Advertisers can’t say they weren’t warned.
Three years ago, right after joining the Federal Trade Commission as director of the Bureau of Consumer Protection, David Vladeck stood before the ad industry’s self-regulatory group at its annual conference to lay down an aggressive agenda.
Bucking the bureau’s traditional practice of focusing almost solely on fraudsters and hucksters intent on scamming consumers, Vladeck vowed to crack down on deceptive advertising by the nation’s largest brands. “National advertising is, once again, a high priority for BCP,” he told the Advertising Self-Regulatory Council (ASRC). Vladeck’s road map promised closer examination of health claims and clarification of what constitutes adequate scientific backing, promising that future FTC settlements would contain more precise language and reimburse consumers taken in by false promises.
Since that time, the BCP has, in fact, built up an aggressive record of taking on top brands including Nestlé, Dannon, Reebok and Skechers for touting unproven health or fitness benefits.
“There’s no reason that advertisers with trusted brands that consumers rely on should get a pass,” Vladeck maintains, adding, “We haven’t slackened in our anti-fraud efforts. But we figured what’s sauce for the goose is sauce for the gander.”
The result has been impressive settlements with food and dietary supplement merchandisers creating stricter standards for all advertising. In the most recent cases, the FTC obtained full refunds for consumers, extracting historic settlements of $25 million from Reebok and $40 million from Skechers for ads for sneakers promising miraculous toning and weight-loss properties.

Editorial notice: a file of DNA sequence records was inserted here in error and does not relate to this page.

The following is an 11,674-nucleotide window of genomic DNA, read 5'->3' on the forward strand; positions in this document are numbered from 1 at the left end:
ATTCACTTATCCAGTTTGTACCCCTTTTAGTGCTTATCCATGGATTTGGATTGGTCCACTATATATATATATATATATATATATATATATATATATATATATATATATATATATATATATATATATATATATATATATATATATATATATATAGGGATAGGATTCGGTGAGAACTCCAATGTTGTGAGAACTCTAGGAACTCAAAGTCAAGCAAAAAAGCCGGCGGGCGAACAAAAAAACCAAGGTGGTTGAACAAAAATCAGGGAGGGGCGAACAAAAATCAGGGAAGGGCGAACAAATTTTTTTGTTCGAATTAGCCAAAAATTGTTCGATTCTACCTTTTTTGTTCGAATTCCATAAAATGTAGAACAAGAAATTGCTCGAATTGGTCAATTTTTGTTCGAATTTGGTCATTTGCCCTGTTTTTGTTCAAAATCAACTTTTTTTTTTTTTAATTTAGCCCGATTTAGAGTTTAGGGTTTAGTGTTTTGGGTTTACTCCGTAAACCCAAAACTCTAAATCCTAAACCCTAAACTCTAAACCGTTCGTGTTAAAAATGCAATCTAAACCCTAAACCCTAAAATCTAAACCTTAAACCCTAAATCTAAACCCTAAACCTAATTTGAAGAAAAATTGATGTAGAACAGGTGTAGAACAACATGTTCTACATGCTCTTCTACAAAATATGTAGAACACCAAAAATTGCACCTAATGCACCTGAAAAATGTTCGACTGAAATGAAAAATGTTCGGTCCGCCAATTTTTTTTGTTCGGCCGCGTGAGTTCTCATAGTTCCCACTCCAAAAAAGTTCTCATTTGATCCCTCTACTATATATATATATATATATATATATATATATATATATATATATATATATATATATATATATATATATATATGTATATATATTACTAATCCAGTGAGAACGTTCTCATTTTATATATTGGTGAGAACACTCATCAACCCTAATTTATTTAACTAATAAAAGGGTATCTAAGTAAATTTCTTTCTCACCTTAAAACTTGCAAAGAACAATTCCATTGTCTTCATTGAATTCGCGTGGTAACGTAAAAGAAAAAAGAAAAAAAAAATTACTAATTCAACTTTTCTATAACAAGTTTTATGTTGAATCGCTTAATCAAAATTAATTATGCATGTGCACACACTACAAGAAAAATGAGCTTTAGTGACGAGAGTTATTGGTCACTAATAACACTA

This is territory Vladeck understands well. Before his appointment by FTC chairman Jon Leibowitz, he spent seven years as the director of Georgetown University’s Center on Health Regulation and Governance at the O’Neill Institute for National and Global Health Law. But it was his three decades as a lawyer for the Public Citizen Litigation Group that shaped his aggressive, take-no-prisoners style, arguing more than 60 cases before both federal and state courts.
Amy Mudge, an attorney with the Venable law firm who has represented FTC targets including Kellogg’s, Ab Circle Pro and Dannon, believes that Vladeck’s background in litigation rather than management has shaped his fearlessness. “He has spent his career trying difficult cases,” says Mudge. “The FTC isn’t limiting itself to cases they know they can win—they’re bringing test cases that the bureau believes are in the public interest, even if they are difficult to win.”
Though Vladeck did not attend last month’s annual meeting of the ASRC, his presence was clearly felt there. “More advertisers are worried about the FTC and they should be,” C. Lee Peeler, CEO of the ASRC, which operates under the Council of Better Business Bureaus, said at the gathering.
At the top of the FTC’s agenda are overhyped health claims, which have become as popular a marketing tactic as sex in recent years. “You can’t walk up and down a grocery aisle or watch TV and not see these claims,” Vladeck says. “And because of the trust consumers place in brands like [Kellogg’s] Rice Krispies—that promised your kid won’t get the flu—consumers are going to act on them.”